The Observer hates doing laundry. We always have. Even as a small child, The Observer operated on the "Can Get Another Day of Wear by Adding Cologne" method of laundry control, and that was when we had ready access to washing powders, limitless hot water, and our own washer and dryer.
Our love of laundry day has only declined since we've been relegated to lugging our laundry to the laundromat in the past few months. After a series of events at our last place of residence involving a bunch of mysterious fires that you may have heard about, we have found ourselves in a new apartment and reconnecting with that place unknown to us since our college days: the soap-and-lint-smelling hovel that seems a congregation point for that portion of the great human parade usually found only in bus stations and state fairs.
The Observer hates the laundromat. We hate sitting there, watching the clothes go round and round, waiting for the buzz so we can reload or unload or get the hell out. While our revulsion isn't quite bad enough to lug our duds down to a boat ramp on the Arkansas River and pound them on a rock, at this point we will do pretty much anything to avoid making another trip to the public washatorium. In a perfect world, The Observer would purchase new clothing with the unlimited funds available in that perfect world and hold a twice-monthly bonfire, fed by our discarded unmentionables.
Recently, after nearly three weeks of procrastination and sloth, The Observer loaded up the car with smelly clothes and headed off to join the soon-to-be-washed masses. We were driving around aimlessly, putting it off until the last possible second, when our phone buzzed with a reprieve of sorts, or at least a good excuse: a last minute assignment to attend a school board meeting. Does it say something about how much we hate the laundromat that we actually got excited about going to a school board meeting, which are usually on the same level of excitement as flossing, flushing a dead goldfish or scribbling out forms at the dentist's office? Yes, it does. Thanks for asking.
The downside is: Our brain has apparently taken that reprieve as a pardon. The Observer has been driving around in a car laden with dirty laundry for several days now, and the situation is quickly reaching crisis level. Try as we might to avoid looking at the basket in the rearview, our passenger can't be ignored forever. We're long out of both excuses and clean underwear.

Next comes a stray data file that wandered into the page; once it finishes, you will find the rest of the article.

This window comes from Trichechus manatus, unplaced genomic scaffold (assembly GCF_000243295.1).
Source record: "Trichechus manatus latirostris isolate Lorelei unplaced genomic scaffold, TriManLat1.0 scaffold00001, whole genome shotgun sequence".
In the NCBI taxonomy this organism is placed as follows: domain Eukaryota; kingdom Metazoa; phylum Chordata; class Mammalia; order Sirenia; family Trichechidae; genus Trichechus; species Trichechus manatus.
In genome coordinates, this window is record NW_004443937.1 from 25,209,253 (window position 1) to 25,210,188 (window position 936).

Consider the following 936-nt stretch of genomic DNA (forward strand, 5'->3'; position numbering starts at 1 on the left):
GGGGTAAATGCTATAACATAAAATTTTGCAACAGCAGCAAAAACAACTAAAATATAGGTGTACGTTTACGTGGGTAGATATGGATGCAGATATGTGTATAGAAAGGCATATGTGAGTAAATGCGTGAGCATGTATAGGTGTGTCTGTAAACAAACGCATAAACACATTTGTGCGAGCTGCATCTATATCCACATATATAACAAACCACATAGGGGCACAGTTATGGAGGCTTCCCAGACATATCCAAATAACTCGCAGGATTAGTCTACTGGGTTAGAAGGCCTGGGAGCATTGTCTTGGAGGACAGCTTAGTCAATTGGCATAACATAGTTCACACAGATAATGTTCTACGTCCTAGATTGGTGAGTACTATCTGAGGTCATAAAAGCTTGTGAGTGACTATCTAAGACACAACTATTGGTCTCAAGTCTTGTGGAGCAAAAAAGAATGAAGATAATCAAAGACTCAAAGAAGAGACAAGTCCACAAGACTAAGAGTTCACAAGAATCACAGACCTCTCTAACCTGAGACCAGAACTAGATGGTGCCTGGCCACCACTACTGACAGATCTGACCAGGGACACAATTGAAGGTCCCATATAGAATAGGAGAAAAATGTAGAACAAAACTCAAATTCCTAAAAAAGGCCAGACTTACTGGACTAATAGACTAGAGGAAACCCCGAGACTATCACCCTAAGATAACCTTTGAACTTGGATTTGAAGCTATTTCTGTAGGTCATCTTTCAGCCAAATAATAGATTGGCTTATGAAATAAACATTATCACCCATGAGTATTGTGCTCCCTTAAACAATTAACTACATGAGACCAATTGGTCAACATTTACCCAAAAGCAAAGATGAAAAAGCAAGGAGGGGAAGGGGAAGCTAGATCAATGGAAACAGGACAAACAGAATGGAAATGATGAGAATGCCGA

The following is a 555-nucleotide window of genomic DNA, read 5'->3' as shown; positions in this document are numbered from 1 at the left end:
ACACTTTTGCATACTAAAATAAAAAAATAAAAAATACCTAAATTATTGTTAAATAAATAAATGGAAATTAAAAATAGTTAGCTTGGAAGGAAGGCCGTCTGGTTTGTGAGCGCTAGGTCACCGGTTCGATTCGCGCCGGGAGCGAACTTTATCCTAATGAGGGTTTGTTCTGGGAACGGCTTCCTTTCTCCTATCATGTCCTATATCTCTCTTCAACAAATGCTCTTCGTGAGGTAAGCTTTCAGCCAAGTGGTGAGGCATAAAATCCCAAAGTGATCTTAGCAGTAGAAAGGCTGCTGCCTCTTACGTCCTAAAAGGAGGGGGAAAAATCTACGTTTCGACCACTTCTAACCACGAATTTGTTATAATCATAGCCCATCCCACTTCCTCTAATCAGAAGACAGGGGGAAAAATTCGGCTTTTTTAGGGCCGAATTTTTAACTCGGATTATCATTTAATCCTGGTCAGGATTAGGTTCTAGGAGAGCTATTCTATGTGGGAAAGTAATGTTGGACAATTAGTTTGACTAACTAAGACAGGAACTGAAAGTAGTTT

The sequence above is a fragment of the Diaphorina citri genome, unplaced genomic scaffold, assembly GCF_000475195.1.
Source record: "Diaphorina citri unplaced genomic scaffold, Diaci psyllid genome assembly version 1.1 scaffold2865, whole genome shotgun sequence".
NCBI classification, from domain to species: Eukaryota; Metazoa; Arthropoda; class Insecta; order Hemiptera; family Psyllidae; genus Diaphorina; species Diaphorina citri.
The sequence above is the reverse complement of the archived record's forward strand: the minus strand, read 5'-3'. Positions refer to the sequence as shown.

The Observer is always interested in the stories of those who move to Arkansas from distant lands. Here's a dispatch from a friend and Deputy Observer from India, who recently got her green card and is on her way to becoming a proud Arkansan someday. She's even developed a bit of Southern twang in her voice, not to mention her appetite:
"Moving to Arkansas as an exchange student when I was 17 could be called a culture shock, although it was more like a completely alien experience. I went from a city of 15 million to one of 15,000 — from a vast metropolis that had a mall on every corner (I was 17 and spoiled), to a little town where I had to drive an hour and a half to find a Sears store. The food, along with the terms used to describe it, was always puzzling. I knew that in order to survive, I would have to adapt. I changed my accent. I learned that what we in India call 'biscuits' are referred to as cookies. What we call lady fingers are okra. Curd is yogurt. Biscuits — the American version, the rolled out and round and eaten at breakfast kind — were soon my new favorite food.
"That being said, there are certain food terms that I refuse to conform to because they are, putting it mildly, inaccurate. Take Chai for example. Chai is the Hindi and Mandarin translation of the word 'tea.' So when people at Starbucks refer to 'Chai tea,' they are actually ordering a 'tea tea.' That bugs me. However, it's the improper use of the word curry — and looking at the bottle in the grocery store labeled 'curry powder' — that really gets me fired up!
Curry is the generic word that was coined by the British to describe dishes made with a mixture of ground spices. There are hundreds of varieties that vary based on the region in Southeast Asia, where they hail from, each with its very own blend of spices. So it annoys me to hear people say, 'I hate curry,' or even 'I love curry.' My automatic response to that is: 'Oh, which one?' Their response is usually a quizzical 'there's more than one?' look.
I really hate to be a curry curmudgeon. I understand if you don't know the name of every curry you have ever tasted. I only ask that you acknowledge the fact that there is, in fact, more than one. It's just good Southern manners."
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